Players and spectators crowded around the table throughout the convention
My partner Mike ran his “First Blood” scenarios during the 2 pm slot. He filled six of his eight slots, one player urging one of my coauthors to join in him in a follow up game immediately after he finished his first. I took a break to have a leisurely lunch, visit the Dealer Area, and relax. I returned to set up the table again for the Ohio Frontier Aflame set up. That was run in both the 7 pm Friday and 10 am Saturday slots. I filled all eight slots on Friday night, and had six of eight for Saturday morning. Once again, all players seemed to enjoy the rules — even when plagued by bad die rolls. One player returned and played in three sessions, while others played in two. Sales of the rules were brisk enough that I decided not to make the rounds of the Dealer Area and try to sell copies of the rules there. In fact, we brought 30 copies of the rules to the convention and sold 29 of them! I had a feeling we’d do well in sales there, but never dreamed we’d essentially sell out of them purely through sales from the gaming table!

    Interspersed with the 8-player events using the full 12-foot table were three 4-player ones, including "Treachery at Fort Michilimackinac"
Saturday afternoon and evening featured two four-player scenarios. Mike ran “Will Magua Kill Gray Hair?” while I ran the finale of “The Clifftop Rescue.” Both games had extra players show up and wanting to get in. I did not get to see much of the “Magua” game, but the rescue game featured an interesting twist. I’d left a side path down from the mid-section of the cliffs, thinking that the Uncas player might want to use it for a shortcut and head up and face Magua’s Hurons like in the movie. Instead, the Huron players used the side path to detour off the cliffs and make their way through the forest. This meant Magua had to fight a rearguard action against Hawkeye, Chingachgook, and three Mohawks. On the other hand, it forced the Joseph Brant/Uncas player to guard both the end of the clifftop section and the woods, thus splitting his forces. This clever gambit gave them an initial advantage, which was compounded by the Uncas player rolling terribly on his combat rolls. The Magua player was also having a miserable time with his dice, but survived the run of luck in time to see the momentum shift his way. Chingachgook was gunned down shortly after Uncas was, meaning there were NO Mohicans after this encounter. Hawkeye was left to pursue Magua on his own. As the Hurons slipped out of sight and off table, he shouted in desperation to the ladies, “You stay alive, no matter what occurs! I will find you. No matter how long it takes, no matter how far, I will find you…!” Although the ending wasn’t Hollywood, it was cinematic. I’d made some extra low cliff sections for the game and this allowed me to expand the setup so that it was quite the eye catcher on the table.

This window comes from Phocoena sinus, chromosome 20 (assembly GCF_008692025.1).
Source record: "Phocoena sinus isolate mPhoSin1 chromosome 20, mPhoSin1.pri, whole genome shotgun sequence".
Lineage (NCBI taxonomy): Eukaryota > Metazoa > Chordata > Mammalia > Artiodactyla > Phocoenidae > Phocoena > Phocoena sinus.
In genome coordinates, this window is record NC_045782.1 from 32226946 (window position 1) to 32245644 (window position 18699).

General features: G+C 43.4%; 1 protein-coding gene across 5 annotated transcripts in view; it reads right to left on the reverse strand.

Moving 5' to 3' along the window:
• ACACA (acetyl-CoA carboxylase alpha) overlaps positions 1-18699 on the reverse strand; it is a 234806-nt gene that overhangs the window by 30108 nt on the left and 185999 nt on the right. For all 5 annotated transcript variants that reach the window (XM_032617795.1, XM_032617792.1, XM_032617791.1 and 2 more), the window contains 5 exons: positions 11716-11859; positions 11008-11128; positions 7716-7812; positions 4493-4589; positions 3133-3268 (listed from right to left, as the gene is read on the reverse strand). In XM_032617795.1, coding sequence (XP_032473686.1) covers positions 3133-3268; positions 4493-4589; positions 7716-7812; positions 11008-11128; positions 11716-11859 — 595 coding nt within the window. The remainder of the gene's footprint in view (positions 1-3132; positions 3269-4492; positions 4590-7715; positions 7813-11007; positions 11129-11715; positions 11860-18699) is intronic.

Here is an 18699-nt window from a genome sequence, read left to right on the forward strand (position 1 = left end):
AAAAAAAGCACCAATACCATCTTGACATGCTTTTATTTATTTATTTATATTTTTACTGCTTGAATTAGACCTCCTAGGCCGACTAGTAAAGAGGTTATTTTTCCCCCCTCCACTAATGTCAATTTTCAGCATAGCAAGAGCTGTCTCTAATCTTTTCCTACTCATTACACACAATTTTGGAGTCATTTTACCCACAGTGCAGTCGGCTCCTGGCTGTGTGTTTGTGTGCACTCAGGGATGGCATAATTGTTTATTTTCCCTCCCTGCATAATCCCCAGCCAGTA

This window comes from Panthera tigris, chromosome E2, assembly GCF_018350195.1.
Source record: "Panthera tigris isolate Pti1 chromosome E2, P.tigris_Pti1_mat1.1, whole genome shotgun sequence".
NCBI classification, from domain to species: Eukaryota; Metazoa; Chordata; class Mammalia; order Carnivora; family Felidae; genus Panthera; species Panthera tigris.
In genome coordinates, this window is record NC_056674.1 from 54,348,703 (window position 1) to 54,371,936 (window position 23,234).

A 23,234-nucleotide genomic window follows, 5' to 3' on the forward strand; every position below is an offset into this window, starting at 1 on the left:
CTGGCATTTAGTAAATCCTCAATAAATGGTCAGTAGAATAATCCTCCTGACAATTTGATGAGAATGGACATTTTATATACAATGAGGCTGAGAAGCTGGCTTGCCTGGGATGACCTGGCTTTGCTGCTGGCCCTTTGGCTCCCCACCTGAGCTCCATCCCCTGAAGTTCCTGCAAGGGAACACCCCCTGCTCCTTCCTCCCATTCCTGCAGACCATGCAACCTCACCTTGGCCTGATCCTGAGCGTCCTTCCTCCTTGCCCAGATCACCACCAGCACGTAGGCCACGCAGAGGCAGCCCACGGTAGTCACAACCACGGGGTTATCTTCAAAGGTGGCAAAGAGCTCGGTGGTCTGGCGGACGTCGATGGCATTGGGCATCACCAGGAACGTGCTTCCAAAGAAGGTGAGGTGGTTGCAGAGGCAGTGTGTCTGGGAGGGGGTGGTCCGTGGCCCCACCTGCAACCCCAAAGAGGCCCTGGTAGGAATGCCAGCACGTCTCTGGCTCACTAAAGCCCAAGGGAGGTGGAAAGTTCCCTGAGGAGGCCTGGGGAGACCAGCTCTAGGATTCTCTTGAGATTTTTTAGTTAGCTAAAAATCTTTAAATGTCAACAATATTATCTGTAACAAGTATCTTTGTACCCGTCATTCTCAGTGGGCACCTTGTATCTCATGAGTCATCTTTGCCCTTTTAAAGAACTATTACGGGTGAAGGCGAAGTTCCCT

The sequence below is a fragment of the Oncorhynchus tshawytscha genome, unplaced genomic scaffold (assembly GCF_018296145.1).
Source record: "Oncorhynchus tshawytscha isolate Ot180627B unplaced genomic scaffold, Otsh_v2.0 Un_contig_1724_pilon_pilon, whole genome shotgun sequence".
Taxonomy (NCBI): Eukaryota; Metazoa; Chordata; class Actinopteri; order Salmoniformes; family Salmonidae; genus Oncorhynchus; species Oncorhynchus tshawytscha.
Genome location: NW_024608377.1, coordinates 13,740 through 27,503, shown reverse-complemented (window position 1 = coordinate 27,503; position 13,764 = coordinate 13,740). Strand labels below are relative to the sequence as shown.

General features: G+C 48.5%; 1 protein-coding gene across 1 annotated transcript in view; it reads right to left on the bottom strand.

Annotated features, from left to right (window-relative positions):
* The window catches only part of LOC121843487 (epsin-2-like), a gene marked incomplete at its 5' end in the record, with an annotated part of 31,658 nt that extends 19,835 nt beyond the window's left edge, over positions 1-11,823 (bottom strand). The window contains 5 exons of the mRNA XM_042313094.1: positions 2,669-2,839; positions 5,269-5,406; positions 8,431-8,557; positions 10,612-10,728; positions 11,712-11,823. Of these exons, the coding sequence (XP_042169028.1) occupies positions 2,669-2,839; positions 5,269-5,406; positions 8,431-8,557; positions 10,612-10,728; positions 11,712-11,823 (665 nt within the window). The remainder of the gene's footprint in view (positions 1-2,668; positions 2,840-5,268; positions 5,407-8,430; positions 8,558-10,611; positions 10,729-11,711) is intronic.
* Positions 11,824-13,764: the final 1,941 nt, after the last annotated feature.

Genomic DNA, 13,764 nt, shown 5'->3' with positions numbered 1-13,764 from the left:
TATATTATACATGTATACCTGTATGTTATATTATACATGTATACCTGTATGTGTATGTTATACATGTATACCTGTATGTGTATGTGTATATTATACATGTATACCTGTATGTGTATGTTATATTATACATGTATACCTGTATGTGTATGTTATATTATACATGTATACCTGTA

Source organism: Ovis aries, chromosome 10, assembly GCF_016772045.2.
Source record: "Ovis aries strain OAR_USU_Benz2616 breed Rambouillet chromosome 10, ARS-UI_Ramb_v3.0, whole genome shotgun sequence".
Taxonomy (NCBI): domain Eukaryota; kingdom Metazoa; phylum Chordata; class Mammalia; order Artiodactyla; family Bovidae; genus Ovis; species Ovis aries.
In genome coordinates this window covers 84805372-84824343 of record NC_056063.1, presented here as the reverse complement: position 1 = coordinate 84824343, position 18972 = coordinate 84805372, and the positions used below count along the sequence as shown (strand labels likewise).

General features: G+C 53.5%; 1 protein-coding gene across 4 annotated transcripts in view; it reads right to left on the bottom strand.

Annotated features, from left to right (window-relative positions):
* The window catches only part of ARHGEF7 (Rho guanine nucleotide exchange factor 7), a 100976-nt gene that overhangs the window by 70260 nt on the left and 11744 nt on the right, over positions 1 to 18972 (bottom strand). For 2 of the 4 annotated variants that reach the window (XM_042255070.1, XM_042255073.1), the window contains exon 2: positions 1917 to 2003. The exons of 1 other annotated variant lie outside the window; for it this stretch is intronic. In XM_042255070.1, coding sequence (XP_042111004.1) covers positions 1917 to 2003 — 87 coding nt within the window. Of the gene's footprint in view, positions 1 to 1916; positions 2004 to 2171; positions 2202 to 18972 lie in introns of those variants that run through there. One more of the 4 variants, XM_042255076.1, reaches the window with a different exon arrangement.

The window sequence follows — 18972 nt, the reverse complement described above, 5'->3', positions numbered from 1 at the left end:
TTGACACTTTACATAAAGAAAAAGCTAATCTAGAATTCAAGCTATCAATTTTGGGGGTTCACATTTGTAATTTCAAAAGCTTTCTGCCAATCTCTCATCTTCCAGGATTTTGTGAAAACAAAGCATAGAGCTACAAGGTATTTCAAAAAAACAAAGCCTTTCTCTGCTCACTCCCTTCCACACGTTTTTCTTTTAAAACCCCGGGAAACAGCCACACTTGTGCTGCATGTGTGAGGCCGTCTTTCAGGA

Players picked up the rules easily, including 10-year-old Garrett, playing the part of Capt. Etherington at Fort Michilimackinac
I received lots of compliments on the look of the games — especially the fort, Indian village, and the cliffs. The setup takes up a lot of room in the car and is a lot to haul around, but it is all worthwhile when you see convention goers flocking to the table. Of course, the 28mm Conquest Miniatures do a lot to set off the terrain, too. I even had a player beg me to sell him one of the Indians (of course I didn’t…ha, ha!). All in all, it was a successful second venture by our new game company to a convention to promote our games. My friend Tom ran his Colonial/Victorian Science Fiction game, For Queen and Planet, four times during the show, as well. Although his game did not pull in the sheer number of players that my Song of Drums and Tomahawks games did, it provided us some ideas on how to better promote his game at ensuing shows. If you want to attract players to your table, you need more than just a fun system. You have to have eye candy! A visually scenic tabletop gets the players in the seats. Then it is up to your game’s enjoyment factor to sell the rules. I feel fortunate that my French & Indian War event seems to have both. Players have fun, and spectators love to come look at the setup.

    Rogers Rangers are caught scattered and flat-footed by the Huron hunting party returning to their village
Luckily, the weather had abated by the time we were ready to drive back home. Bright sunshine followed us all the way back to Ohio. The storm had not kept us from having a successful outing at Cold Wars. The sunshine — not the storm — had been the omen for a great weekend at Cold Wars, and for Song of Drums and Tomahawks.

    Hurons attempt to rescue captives taken from their village by Stockbridge Indians

    This ain't your static, Seven Years War gentlemanly warfare...this is in-your-face close combat in the French & Indian War!

    This ain't your static, Seven Years War gentlemanly warfare...this is in-your-face close combat in the French & Indian War!

    The grand finale of our events was a restaging of the clifftop rescue scene from the Last of the Mohicans movie. Here, Magua's Hurons fight a rearguard action against Hawkeye, Chingachgook, and 3 Mohawks

    Wily as ever, Magua's Hurons divert off of the cliffs and take the captives -- including Alice and Cora Munro -- through the woods to try to escape off table

    As Magua disappears through the woods with Alice, Cora, and the other captives, Hawkeye shouts out, “You stay alive, no matter what occurs! I will find you. No matter how long it takes, no matter how far, I will find you…!”